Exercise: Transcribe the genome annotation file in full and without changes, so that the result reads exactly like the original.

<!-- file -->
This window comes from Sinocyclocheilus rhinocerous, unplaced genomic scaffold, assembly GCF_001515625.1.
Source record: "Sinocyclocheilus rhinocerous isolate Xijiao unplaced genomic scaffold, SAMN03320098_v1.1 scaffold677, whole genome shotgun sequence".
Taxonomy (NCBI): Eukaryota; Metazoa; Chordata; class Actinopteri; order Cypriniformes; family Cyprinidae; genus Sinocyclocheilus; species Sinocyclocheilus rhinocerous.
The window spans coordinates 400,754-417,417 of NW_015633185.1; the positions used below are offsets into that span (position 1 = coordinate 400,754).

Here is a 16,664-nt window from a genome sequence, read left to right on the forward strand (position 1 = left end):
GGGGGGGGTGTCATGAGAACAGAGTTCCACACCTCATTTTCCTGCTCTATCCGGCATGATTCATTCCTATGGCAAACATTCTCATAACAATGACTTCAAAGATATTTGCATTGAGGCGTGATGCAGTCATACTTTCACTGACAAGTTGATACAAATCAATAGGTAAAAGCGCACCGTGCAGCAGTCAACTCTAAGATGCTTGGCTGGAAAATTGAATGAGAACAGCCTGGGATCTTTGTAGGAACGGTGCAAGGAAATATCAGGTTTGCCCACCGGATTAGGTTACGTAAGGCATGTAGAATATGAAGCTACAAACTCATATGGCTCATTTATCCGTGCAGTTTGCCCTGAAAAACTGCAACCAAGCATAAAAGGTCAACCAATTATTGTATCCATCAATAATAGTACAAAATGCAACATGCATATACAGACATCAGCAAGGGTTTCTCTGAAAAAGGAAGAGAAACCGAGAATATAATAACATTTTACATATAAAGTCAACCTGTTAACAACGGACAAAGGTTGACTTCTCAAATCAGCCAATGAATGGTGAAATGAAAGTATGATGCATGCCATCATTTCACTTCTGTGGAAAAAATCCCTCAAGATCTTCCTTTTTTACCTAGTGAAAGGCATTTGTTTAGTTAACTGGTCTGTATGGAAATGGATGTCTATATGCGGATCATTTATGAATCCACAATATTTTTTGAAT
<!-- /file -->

This window comes from Sinocyclocheilus rhinocerous, unplaced genomic scaffold, assembly GCF_001515625.1.
Source record: "Sinocyclocheilus rhinocerous isolate Xijiao unplaced genomic scaffold, SAMN03320098_v1.1 scaffold677, whole genome shotgun sequence".
Taxonomy (NCBI): Eukaryota; Metazoa; Chordata; class Actinopteri; order Cypriniformes; family Cyprinidae; genus Sinocyclocheilus; species Sinocyclocheilus rhinocerous.
The window spans coordinates 400,754-417,417 of NW_015633185.1; the positions used below are offsets into that span (position 1 = coordinate 400,754).

Here is a 16,664-nt window from a genome sequence, read left to right on the forward strand (position 1 = left end):
GGGGGGGGTGTCATGAGAACAGAGTTCCACACCTCATTTTCCTGCTCTATCCGGCATGATTCATTCCTATGGCAAACATTCTCATAACAATGACTTCAAAGATATTTGCATTGAGGCGTGATGCAGTCATACTTTCACTGACAAGTTGATACAAATCAATAGGTAAAAGCGCACCGTGCAGCAGTCAACTCTAAGATGCTTGGCTGGAAAATTGAATGAGAACAGCCTGGGATCTTTGTAGGAACGGTGCAAGGAAATATCAGGTTTGCCCACCGGATTAGGTTACGTAAGGCATGTAGAATATGAAGCTACAAACTCATATGGCTCATTTATCCGTGCAGTTTGCCCTGAAAAACTGCAACCAAGCATAAAAGGTCAACCAATTATTGTATCCATCAATAATAGTACAAAATGCAACATGCATATACAGACATCAGCAAGGGTTTCTCTGAAAAAGGAAGAGAAACCGAGAATATAATAACATTTTACATATAAAGTCAACCTGTTAACAACGGACAAAGGTTGACTTCTCAAATCAGCCAATGAATGGTGAAATGAAAGTATGATGCATGCCATCATTTCACTTCTGTGGAAAAAATCCCTCAAGATCTTCCTTTTTTACCTAGTGAAAGGCATTTGTTTAGTTAACTGGTCTGTATGGAAATGGATGTCTATATGCGGATCATTTATGAATCCACAATATTTTTTGAAT